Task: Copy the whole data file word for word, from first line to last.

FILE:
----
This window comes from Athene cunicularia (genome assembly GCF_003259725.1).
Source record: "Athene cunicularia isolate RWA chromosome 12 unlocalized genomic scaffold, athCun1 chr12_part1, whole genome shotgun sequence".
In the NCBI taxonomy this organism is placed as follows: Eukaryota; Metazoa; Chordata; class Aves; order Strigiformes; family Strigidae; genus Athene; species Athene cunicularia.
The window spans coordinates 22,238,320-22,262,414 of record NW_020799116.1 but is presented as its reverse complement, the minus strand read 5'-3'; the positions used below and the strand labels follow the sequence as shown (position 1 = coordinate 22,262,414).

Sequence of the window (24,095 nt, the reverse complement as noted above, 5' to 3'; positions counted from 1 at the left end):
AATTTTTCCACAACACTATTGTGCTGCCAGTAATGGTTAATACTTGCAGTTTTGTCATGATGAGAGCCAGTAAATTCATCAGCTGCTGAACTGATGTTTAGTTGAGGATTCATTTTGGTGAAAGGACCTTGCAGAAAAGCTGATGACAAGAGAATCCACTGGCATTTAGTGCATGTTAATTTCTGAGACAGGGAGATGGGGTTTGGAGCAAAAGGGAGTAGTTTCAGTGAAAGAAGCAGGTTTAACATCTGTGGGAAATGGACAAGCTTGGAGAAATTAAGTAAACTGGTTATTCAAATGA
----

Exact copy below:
This window comes from Athene cunicularia (genome assembly GCF_003259725.1).
Source record: "Athene cunicularia isolate RWA chromosome 12 unlocalized genomic scaffold, athCun1 chr12_part1, whole genome shotgun sequence".
In the NCBI taxonomy this organism is placed as follows: Eukaryota; Metazoa; Chordata; class Aves; order Strigiformes; family Strigidae; genus Athene; species Athene cunicularia.
The window spans coordinates 22,238,320-22,262,414 of record NW_020799116.1 but is presented as its reverse complement, the minus strand read 5'-3'; the positions used below and the strand labels follow the sequence as shown (position 1 = coordinate 22,262,414).

Sequence of the window (24,095 nt, the reverse complement as noted above, 5' to 3'; positions counted from 1 at the left end):
AATTTTTCCACAACACTATTGTGCTGCCAGTAATGGTTAATACTTGCAGTTTTGTCATGATGAGAGCCAGTAAATTCATCAGCTGCTGAACTGATGTTTAGTTGAGGATTCATTTTGGTGAAAGGACCTTGCAGAAAAGCTGATGACAAGAGAATCCACTGGCATTTAGTGCATGTTAATTTCTGAGACAGGGAGATGGGGTTTGGAGCAAAAGGGAGTAGTTTCAGTGAAAGAAGCAGGTTTAACATCTGTGGGAAATGGACAAGCTTGGAGAAATTAAGTAAACTGGTTATTCAAATGA